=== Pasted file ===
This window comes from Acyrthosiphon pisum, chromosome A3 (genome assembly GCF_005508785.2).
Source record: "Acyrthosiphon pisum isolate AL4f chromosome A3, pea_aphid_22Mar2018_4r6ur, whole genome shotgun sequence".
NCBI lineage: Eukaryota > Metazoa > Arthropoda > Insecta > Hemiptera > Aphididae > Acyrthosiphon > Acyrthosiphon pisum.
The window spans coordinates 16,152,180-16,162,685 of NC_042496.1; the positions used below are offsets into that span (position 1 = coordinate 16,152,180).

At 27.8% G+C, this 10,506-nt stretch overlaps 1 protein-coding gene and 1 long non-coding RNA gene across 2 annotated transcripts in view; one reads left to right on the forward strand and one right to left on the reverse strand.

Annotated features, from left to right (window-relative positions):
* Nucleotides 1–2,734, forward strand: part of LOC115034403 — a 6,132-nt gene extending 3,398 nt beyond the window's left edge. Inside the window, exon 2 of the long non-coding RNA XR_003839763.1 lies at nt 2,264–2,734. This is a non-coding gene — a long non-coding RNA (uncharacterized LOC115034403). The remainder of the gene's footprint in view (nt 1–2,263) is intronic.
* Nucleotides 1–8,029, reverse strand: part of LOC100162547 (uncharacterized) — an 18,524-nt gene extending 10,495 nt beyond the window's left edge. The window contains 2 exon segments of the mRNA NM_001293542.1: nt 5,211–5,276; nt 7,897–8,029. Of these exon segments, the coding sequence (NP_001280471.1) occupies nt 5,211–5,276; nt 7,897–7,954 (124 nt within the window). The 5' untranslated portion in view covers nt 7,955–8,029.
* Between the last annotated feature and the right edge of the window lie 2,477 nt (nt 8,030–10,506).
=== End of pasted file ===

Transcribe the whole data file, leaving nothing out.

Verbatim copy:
This window comes from Acyrthosiphon pisum, chromosome A3 (genome assembly GCF_005508785.2).
Source record: "Acyrthosiphon pisum isolate AL4f chromosome A3, pea_aphid_22Mar2018_4r6ur, whole genome shotgun sequence".
NCBI lineage: Eukaryota > Metazoa > Arthropoda > Insecta > Hemiptera > Aphididae > Acyrthosiphon > Acyrthosiphon pisum.
The window spans coordinates 16,152,180-16,162,685 of NC_042496.1; the positions used below are offsets into that span (position 1 = coordinate 16,152,180).

At 27.8% G+C, this 10,506-nt stretch overlaps 1 protein-coding gene and 1 long non-coding RNA gene across 2 annotated transcripts in view; one reads left to right on the forward strand and one right to left on the reverse strand.

Annotated features, from left to right (window-relative positions):
* Nucleotides 1–2,734, forward strand: part of LOC115034403 — a 6,132-nt gene extending 3,398 nt beyond the window's left edge. Inside the window, exon 2 of the long non-coding RNA XR_003839763.1 lies at nt 2,264–2,734. This is a non-coding gene — a long non-coding RNA (uncharacterized LOC115034403). The remainder of the gene's footprint in view (nt 1–2,263) is intronic.
* Nucleotides 1–8,029, reverse strand: part of LOC100162547 (uncharacterized) — an 18,524-nt gene extending 10,495 nt beyond the window's left edge. The window contains 2 exon segments of the mRNA NM_001293542.1: nt 5,211–5,276; nt 7,897–8,029. Of these exon segments, the coding sequence (NP_001280471.1) occupies nt 5,211–5,276; nt 7,897–7,954 (124 nt within the window). The 5' untranslated portion in view covers nt 7,955–8,029.
* Between the last annotated feature and the right edge of the window lie 2,477 nt (nt 8,030–10,506).